Rural directors have deferred a decision on providing a letter of concurrence for a proposed telecommunication tower in Area B of the Comox Valley Regional District, pending further information and consultation with K’omoks First Nation.
Telus’ proposal to construct a 43-metre tower at 1388 Ellenor Rd. in the Little River area is not sitting well with some residents.
“There’s been a huge community opposition,” Hilary Jones, a member of the Vancouver Island Safe Tech Alliance (VISTA), said in a presentation at the March 6 Electoral Area Services Committee meeting.
VISTA formed in November in response to proposed telecommunication towers on ALR (Agricultural Land Reserve) land. The group says the proposal does not comply with B.C.’s Agricultural Land Commission Act. It also claims that towers can adversely impact pollinators, livestock, wildlife, trees and people.
Innovation, Science, and Economic Development (ISED) Canada requires service providers such as Telus to obtain a letter of concurrence from a local government that indicates satisfaction with the consultation process, and that a tower is a permitted land use on the property.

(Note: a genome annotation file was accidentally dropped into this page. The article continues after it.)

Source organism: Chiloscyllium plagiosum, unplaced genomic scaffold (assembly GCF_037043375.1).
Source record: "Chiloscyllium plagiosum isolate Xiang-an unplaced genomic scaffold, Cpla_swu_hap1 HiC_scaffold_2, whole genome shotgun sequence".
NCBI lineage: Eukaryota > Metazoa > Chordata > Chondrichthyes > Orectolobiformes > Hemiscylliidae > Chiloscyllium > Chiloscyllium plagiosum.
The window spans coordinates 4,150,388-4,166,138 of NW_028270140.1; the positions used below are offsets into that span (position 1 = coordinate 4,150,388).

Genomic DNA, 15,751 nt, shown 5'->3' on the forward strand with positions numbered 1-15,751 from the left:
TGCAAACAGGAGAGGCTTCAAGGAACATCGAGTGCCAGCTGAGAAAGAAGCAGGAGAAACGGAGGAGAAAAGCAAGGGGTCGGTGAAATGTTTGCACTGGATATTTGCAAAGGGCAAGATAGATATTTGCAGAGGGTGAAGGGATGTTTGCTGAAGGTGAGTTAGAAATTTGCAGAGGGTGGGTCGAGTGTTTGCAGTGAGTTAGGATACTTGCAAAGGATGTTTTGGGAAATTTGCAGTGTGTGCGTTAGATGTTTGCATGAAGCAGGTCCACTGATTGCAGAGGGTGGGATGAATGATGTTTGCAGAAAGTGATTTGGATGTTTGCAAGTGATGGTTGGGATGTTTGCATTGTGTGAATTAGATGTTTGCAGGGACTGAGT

Telus consultant Brian Gregg said there was more support than opposition at the public consultation, but VISTA says the process was unfair because it did not provide an opportunity to say no.
“There’s no long-term proof that 5G (fifth generation mobile network) is safe,” Jones said.
In another presentation, retired biologist Marg Friesen spoke about a lack of adequate protection for human health and the environment from exposures to cell tower antenna emissions. Regarding 5G exposures, she said a Health Canada review found there were no studies assessed for cancer or any other adverse health outcome.
“The longest term study was 30 minutes,” Friesen said. “Basically they have no science supporting the safety of 5G…The precautionary principle should be applied and a non-concurrence letter issued until truly protective guidelines are established and met.”
From polling all properties within a 500-metre radius of 1388 Ellenor, VISTA says 15 people oppose the tower, five support it and 11 are undecided. Sixteen people did not respond.
The group suggests to invest in alternative solutions such as wired broadband infrastructure or Fibre to the Premises (FTTP).
“In our view, it’s unfortunate that none of our supporters appeared as delegates,” Gregg said, noting a lack of reliable cell/internet service in the Little River area. “There is indeed a problem.”